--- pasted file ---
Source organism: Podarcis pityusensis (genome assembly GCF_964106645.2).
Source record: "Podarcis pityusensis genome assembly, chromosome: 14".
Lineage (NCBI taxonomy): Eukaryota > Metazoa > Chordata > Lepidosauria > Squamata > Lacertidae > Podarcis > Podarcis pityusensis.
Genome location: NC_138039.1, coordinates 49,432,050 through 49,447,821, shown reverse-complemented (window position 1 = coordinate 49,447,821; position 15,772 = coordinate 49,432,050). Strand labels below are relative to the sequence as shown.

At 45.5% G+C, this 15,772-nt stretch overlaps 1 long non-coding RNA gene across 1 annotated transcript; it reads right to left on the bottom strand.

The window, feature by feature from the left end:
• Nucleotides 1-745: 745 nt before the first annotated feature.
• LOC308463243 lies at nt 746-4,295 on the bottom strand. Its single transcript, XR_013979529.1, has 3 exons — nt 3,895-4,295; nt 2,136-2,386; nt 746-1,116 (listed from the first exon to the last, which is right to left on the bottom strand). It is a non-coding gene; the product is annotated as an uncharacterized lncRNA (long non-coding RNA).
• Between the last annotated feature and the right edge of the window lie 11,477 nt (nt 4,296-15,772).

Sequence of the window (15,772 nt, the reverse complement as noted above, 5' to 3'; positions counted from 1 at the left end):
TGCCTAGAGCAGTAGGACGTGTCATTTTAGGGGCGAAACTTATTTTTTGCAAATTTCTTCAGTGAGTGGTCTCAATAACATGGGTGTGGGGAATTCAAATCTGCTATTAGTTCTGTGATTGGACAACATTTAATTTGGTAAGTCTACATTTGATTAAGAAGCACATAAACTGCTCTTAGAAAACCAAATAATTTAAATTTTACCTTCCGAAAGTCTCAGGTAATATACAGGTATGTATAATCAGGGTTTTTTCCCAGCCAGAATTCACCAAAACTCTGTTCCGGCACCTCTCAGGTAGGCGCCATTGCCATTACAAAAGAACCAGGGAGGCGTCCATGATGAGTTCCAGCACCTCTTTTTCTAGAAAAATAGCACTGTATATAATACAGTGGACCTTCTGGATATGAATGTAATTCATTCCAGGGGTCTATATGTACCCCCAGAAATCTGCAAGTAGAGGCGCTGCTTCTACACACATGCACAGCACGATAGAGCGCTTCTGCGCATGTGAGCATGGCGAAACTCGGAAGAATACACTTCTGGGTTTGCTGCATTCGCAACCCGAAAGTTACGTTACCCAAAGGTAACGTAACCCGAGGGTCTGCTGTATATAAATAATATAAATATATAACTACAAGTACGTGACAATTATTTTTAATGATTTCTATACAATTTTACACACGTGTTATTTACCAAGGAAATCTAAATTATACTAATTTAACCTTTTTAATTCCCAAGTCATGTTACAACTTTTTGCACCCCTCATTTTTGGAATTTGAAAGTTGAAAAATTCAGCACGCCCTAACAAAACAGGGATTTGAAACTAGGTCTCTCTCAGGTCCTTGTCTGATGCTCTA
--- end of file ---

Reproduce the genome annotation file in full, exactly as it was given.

Source organism: Podarcis pityusensis (genome assembly GCF_964106645.2).
Source record: "Podarcis pityusensis genome assembly, chromosome: 14".
Lineage (NCBI taxonomy): Eukaryota > Metazoa > Chordata > Lepidosauria > Squamata > Lacertidae > Podarcis > Podarcis pityusensis.
Genome location: NC_138039.1, coordinates 49,432,050 through 49,447,821, shown reverse-complemented (window position 1 = coordinate 49,447,821; position 15,772 = coordinate 49,432,050). Strand labels below are relative to the sequence as shown.

At 45.5% G+C, this 15,772-nt stretch overlaps 1 long non-coding RNA gene across 1 annotated transcript; it reads right to left on the bottom strand.

The window, feature by feature from the left end:
• Nucleotides 1-745: 745 nt before the first annotated feature.
• LOC308463243 lies at nt 746-4,295 on the bottom strand. Its single transcript, XR_013979529.1, has 3 exons — nt 3,895-4,295; nt 2,136-2,386; nt 746-1,116 (listed from the first exon to the last, which is right to left on the bottom strand). It is a non-coding gene; the product is annotated as an uncharacterized lncRNA (long non-coding RNA).
• Between the last annotated feature and the right edge of the window lie 11,477 nt (nt 4,296-15,772).

Sequence of the window (15,772 nt, the reverse complement as noted above, 5' to 3'; positions counted from 1 at the left end):
TGCCTAGAGCAGTAGGACGTGTCATTTTAGGGGCGAAACTTATTTTTTGCAAATTTCTTCAGTGAGTGGTCTCAATAACATGGGTGTGGGGAATTCAAATCTGCTATTAGTTCTGTGATTGGACAACATTTAATTTGGTAAGTCTACATTTGATTAAGAAGCACATAAACTGCTCTTAGAAAACCAAATAATTTAAATTTTACCTTCCGAAAGTCTCAGGTAATATACAGGTATGTATAATCAGGGTTTTTTCCCAGCCAGAATTCACCAAAACTCTGTTCCGGCACCTCTCAGGTAGGCGCCATTGCCATTACAAAAGAACCAGGGAGGCGTCCATGATGAGTTCCAGCACCTCTTTTTCTAGAAAAATAGCACTGTATATAATACAGTGGACCTTCTGGATATGAATGTAATTCATTCCAGGGGTCTATATGTACCCCCAGAAATCTGCAAGTAGAGGCGCTGCTTCTACACACATGCACAGCACGATAGAGCGCTTCTGCGCATGTGAGCATGGCGAAACTCGGAAGAATACACTTCTGGGTTTGCTGCATTCGCAACCCGAAAGTTACGTTACCCAAAGGTAACGTAACCCGAGGGTCTGCTGTATATAAATAATATAAATATATAACTACAAGTACGTGACAATTATTTTTAATGATTTCTATACAATTTTACACACGTGTTATTTACCAAGGAAATCTAAATTATACTAATTTAACCTTTTTAATTCCCAAGTCATGTTACAACTTTTTGCACCCCTCATTTTTGGAATTTGAAAGTTGAAAAATTCAGCACGCCCTAACAAAACAGGGATTTGAAACTAGGTCTCTCTCAGGTCCTTGTCTGATGCTCTA